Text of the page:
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Tact in dealing with people who don't have tact
Posted On 01/07/2010 17:15:07 by KenSanders

A young drummer asked me yesterday about a particular confrontational situation he had experienced at a venue recently.  I’ll share the jest of it with you.


Just suppose….you’ve walked into a venue to get ready for a performance situation and while you’re setting up your gear, someone you’ve never met or had any previous conversation with says:


“Oh Jeez man, I hope you’re not one of those drummers who…” 


Now pick from the list


·      Uses one of those awful Chinese cymbals

·      Uses more than two toms

·      Has a solid head on the bass drum

·      Thinks he’s Neil Peart (or substitute another name)

·      Is going to be hard to get along with

·      Turns the beat around all the time

·      Thinks he has to tune his drums

·      Has “that drummer” attitude with real musicians 



I think this is a rude way to confront anyone.  It doesn’t ever happen to me anymore, but I do remember how I decided to handle those situations, back in the days when things like that did occasionally happen to me.


I might chose to say: “Sir, we haven’t met before have we?  My name is Ken Sanders and I was hired by (the name) to be here tonight.  Since I don't know you, you'll have to tell me who you are and what your connection with (the name) is tonight?”


From there I would have time to gather some options on just how to appropriately handle this person and their rudeness.  There is also a chance that I might even need to develop a working rapport them   (i.e sound tech, producer, venue owner). 


   I know...gag, puke.....but someone with a mature, cool head HAS to deflate the tension.  It's most likely going to have to be YOU!


The best answer was usually something like, “Well, I was hired by (the name) because they wanted me to help (him or her) sound really great tonight.  I’m here to do that and I’m planning on using the gear and techniques that will work best for them in this venue.  Now, since we've never met, exactly what is your actual concern about me in particular?”


All of this with a confident, firm, and very sincere, business demeanor.   Your voice should indicate nothing condescending  or tense.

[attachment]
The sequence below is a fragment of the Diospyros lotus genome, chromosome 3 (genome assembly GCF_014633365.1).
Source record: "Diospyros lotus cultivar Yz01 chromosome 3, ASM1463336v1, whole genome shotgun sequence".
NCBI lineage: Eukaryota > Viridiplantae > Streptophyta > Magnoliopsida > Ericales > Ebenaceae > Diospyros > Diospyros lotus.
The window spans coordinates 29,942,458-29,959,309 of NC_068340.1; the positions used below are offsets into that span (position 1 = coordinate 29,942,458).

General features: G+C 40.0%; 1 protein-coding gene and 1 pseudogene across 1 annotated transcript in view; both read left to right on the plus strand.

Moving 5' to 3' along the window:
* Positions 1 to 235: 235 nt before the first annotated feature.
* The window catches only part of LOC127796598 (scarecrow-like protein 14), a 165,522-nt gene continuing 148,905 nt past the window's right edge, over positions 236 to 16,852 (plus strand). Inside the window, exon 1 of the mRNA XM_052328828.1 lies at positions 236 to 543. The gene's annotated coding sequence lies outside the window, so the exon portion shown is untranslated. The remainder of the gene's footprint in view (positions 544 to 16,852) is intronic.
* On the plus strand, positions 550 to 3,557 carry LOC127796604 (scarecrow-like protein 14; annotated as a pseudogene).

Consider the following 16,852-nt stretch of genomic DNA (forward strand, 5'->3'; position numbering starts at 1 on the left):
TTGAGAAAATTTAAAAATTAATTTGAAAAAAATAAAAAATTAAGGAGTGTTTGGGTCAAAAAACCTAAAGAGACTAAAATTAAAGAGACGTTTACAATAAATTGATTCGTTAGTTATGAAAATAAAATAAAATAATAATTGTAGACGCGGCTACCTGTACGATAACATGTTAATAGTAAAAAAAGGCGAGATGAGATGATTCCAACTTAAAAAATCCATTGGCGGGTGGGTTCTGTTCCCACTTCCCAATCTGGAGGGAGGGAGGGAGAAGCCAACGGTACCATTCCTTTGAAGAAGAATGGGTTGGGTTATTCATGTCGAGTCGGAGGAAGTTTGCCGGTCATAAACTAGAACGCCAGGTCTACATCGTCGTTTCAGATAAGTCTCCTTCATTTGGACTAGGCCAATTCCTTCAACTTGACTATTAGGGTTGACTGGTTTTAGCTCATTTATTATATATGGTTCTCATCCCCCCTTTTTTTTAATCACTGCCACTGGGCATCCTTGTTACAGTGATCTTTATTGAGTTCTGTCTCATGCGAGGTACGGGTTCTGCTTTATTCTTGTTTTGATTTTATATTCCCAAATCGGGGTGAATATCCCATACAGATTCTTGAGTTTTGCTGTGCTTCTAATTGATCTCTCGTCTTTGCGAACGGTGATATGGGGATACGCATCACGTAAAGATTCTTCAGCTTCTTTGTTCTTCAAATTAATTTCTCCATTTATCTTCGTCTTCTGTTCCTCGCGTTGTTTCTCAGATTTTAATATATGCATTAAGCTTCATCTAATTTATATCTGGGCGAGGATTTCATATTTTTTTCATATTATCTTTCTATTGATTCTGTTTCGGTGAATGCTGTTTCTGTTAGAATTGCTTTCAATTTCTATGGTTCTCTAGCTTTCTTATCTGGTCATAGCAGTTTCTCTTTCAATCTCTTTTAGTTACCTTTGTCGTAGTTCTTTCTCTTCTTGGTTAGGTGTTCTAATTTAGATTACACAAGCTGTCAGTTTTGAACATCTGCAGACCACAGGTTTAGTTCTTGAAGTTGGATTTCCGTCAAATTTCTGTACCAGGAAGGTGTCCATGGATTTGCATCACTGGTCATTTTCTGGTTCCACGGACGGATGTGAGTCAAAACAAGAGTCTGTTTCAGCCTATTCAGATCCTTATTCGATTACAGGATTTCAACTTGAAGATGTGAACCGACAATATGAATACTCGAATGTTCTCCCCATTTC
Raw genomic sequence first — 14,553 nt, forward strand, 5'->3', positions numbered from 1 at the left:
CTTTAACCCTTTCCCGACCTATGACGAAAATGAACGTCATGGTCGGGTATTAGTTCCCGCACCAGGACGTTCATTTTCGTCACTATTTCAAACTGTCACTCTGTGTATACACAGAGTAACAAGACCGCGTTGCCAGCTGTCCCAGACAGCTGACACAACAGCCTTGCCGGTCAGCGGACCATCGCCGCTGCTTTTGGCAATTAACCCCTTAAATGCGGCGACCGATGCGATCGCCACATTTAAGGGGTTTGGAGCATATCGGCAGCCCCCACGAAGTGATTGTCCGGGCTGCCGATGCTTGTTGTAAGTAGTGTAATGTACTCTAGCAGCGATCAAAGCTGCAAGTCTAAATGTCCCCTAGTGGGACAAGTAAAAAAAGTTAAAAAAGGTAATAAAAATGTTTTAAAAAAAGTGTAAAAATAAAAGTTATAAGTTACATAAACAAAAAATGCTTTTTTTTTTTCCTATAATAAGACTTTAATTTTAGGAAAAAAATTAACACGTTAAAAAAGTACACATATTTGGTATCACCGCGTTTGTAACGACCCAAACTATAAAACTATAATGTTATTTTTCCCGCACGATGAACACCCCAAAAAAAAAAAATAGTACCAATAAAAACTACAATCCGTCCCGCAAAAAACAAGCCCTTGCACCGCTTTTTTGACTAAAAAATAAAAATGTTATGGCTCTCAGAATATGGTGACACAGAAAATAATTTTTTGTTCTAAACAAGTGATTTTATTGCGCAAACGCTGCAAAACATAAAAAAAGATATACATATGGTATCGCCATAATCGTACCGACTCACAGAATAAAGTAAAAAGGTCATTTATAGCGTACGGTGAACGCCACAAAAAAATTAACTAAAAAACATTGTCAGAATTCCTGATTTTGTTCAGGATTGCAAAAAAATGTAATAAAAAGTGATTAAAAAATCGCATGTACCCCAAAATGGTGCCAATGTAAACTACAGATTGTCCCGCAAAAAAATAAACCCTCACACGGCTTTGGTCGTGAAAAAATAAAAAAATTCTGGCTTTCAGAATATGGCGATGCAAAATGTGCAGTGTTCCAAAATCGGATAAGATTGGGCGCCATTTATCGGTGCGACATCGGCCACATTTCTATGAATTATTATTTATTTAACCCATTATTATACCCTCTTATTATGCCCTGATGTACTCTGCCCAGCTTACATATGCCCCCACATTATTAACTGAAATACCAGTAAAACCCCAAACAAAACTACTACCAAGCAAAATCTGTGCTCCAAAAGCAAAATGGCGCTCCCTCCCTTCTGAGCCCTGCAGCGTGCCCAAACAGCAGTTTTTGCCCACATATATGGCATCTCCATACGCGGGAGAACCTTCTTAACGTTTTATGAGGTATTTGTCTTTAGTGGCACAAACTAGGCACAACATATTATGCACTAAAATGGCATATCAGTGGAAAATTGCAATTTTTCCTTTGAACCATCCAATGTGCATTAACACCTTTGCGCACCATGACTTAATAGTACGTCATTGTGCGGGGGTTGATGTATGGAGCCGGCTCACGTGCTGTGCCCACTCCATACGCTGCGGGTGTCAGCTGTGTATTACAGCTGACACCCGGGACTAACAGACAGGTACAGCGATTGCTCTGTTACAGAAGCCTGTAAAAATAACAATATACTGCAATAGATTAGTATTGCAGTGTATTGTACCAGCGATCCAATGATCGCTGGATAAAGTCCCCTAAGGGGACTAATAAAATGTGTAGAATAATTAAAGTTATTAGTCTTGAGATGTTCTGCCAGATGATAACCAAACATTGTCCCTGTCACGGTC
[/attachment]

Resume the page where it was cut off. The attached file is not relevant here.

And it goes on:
I believe the basic game plan to calm the situation is to assure this initially rude person (if they are indeed in an official capacity with the event) that you are a professional and want to be treated as such.  Also, that you will in turn, show the same respect to him.


If the person is not in an official capacity that truly concerns you, and is just being a butt....then calmly just say…”I’ll think about what you said and deal with it later.  Right now, I am very busy trying to get set-up on the schedule I was given.... so please be courteous and excuse me.”


Above all, keep your cool and you won't regret it. Let the OTHER person look like the rude crude dude.

Tags: Confrontations


Viewing 1 - 1 out of 1 Comments

From: Reno
02/13/2010 14:34:21

I would say (with a grin) "yeah, I'm afraid so, I guess your night is gonna suck..." lol    For the most part, the best defence you can put up is a healthy sense of humor that reflects your comfort with your own abilities. If you made it through the auditions and rehearsals onto the live stage, chances are you have already proven yourself to the ones who matter most in this scenario (which, prior to the performance, is the musicians you will be sharing the stage with).

Keeping it light helps avoid being put off your game, and usually the questioner becomes actually interested in seeing what you have to offer to the overall sound. And in the context of a bar gig where such questions are asked more frequently by somewhat intoxicated patrons as opposed to stage/sound people, the person is usually just trying to get a laugh by cracking a stupid joke.. Laugh with them, entertainers can entertain between sets and, really, the more fun you have the better you will play and the more you will enjoy the show..  Making music isn't a job, it's an art.

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